My Roommate is Threatening Me. What Can I do?

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‘I have been living in my apartment for a little over a year now. A few months ago, my (now ex-) roommate decided to move in with her lover. Around then, I allowed another girl to move in in her place and a few weeks ago she added her name (signed) to the month to month lease, with her father as a co-signer. Since signing the lease, she has started to threaten me, saying: that she will no longer pay utilities (since they are all under my name), that she will throw my kitten out on the street, have me kicked out, etc, and, if you’ll believe it, even worse threats. All the threats are in writing because she chose to email me. I’d like to know my options. I don’t want to leave, as this is my home, but I don’t feel safe here. My belongings are not safe, and my kitten is definitely not safe. Everything in the apartment, minus her bed, belongs to me. I don’t want her to harm my cat, obviously. I don’t want this to have to go to court, because I don’t have time or money for that matter. Please help!! Thank you so much!!’

[NOTE: Articles and answers on DearEsq., while written and published by lawyers, do not constitute legal advice, and no attorney-client relationship is formed by your reading of this information. You should always consult with an attorney for any legal situations.]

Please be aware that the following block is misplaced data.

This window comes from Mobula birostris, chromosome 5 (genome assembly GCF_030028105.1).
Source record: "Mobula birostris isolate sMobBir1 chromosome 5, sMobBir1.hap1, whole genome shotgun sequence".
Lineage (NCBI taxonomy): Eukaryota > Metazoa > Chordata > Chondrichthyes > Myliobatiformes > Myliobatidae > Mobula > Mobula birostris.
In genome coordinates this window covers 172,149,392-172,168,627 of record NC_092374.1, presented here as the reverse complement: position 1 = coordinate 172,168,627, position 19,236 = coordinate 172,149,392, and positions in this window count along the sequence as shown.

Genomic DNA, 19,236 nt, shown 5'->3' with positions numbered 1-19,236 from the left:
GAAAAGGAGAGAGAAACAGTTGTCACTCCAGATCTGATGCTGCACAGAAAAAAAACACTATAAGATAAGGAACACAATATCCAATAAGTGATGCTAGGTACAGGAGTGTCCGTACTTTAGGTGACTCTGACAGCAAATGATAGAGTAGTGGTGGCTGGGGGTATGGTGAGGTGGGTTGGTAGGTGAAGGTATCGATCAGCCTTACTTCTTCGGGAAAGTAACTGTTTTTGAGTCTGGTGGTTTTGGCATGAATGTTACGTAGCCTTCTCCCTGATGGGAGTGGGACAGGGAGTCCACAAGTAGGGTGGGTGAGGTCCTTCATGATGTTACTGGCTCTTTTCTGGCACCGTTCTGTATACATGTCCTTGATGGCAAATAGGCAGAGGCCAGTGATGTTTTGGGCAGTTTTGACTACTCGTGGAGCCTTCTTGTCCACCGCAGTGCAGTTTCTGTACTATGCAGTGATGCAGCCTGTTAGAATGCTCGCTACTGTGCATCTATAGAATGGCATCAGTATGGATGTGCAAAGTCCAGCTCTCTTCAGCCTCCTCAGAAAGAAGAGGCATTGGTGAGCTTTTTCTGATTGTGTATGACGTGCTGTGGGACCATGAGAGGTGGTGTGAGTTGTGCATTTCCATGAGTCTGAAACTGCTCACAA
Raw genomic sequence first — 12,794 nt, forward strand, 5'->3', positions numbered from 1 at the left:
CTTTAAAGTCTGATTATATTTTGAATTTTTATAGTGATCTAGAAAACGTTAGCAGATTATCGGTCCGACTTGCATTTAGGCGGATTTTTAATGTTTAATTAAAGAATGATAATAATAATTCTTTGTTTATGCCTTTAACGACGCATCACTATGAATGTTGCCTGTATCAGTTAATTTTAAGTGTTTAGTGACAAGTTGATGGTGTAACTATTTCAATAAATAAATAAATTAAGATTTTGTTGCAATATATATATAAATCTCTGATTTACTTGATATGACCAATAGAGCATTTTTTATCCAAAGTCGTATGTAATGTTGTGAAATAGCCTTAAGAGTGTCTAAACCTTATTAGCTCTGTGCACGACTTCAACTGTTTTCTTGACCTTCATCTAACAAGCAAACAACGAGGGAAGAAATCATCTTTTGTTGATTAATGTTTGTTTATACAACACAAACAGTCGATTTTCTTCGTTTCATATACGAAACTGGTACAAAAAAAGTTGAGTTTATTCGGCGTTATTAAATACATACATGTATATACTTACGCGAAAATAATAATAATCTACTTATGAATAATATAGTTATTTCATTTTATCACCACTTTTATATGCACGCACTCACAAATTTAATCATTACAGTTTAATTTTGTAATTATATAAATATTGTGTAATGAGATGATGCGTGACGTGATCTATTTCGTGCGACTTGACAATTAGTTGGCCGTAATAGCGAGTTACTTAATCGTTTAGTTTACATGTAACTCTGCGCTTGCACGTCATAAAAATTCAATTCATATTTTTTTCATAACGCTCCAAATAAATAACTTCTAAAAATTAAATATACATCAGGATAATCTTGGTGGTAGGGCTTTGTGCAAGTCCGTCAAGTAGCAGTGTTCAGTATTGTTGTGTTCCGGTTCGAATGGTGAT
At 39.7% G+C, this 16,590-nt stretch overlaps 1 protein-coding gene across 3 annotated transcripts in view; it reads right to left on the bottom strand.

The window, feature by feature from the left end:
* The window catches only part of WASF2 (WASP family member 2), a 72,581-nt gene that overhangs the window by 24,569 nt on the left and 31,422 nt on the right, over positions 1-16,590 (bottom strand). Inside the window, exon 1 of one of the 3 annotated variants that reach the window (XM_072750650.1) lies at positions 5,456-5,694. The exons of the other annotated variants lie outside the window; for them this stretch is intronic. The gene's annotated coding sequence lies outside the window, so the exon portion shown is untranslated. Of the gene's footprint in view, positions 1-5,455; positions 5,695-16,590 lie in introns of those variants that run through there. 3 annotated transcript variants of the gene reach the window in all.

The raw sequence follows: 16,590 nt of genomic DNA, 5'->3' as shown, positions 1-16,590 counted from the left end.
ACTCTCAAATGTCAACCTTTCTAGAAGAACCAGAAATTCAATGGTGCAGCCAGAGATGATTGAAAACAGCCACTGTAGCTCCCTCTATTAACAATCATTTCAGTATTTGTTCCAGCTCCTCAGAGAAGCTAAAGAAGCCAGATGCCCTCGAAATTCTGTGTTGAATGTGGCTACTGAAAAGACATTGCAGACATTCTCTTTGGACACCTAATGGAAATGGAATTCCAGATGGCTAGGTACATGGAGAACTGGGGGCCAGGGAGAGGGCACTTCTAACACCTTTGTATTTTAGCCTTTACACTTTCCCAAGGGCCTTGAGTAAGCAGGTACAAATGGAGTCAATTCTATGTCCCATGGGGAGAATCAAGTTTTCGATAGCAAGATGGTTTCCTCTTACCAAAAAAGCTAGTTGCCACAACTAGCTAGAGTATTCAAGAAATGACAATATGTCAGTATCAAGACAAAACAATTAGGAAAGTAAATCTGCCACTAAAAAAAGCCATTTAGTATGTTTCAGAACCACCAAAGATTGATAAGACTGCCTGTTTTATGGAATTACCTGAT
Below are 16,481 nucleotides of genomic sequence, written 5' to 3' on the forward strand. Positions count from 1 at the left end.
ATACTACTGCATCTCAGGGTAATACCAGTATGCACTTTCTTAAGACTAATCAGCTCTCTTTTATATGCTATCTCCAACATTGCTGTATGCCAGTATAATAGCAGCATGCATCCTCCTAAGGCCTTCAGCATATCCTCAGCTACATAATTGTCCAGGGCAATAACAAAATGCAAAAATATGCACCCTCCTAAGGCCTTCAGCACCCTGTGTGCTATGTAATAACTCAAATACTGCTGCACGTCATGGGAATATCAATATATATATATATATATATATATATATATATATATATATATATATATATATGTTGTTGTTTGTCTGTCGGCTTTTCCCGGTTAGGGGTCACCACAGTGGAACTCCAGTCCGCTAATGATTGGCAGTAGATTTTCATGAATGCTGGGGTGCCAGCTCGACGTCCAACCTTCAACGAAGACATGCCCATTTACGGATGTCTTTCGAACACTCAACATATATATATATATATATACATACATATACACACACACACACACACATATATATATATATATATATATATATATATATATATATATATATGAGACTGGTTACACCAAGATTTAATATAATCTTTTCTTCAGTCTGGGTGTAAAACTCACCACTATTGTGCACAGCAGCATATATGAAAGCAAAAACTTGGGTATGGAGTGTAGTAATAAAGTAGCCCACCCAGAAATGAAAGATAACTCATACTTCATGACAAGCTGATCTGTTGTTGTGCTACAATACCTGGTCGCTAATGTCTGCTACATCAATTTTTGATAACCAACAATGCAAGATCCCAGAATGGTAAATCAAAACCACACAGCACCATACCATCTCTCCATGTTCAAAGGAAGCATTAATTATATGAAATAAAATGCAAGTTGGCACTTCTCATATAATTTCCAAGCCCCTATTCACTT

Get out. Now.

Find a time that the roommate is not there, get your stuff out starting with the cat and working your way from the most valuable things on down.

Do you have legal rights here? Yes, probably. Those will be cold comfort if your cat gets run over by a car because your roommate “accidentally let her out the front door.” If your roommate is stupid enough to make threats in writing, she’s stupid enough to follow through on them. Get yourself, your pets, and your valuables away from her as fast as you can.

After you do that, talk to the landlord. Explain in no uncertain terms that you expect to owe no further rent and to get your entire security deposit back, since he somehow made this person a party to your
contract without your consent. And if he refuses? Consider the loss a small price to pay to get away from that nut job of a roommate.

In the future, be more careful about who you allow to move in with you.



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Author: House Attorney

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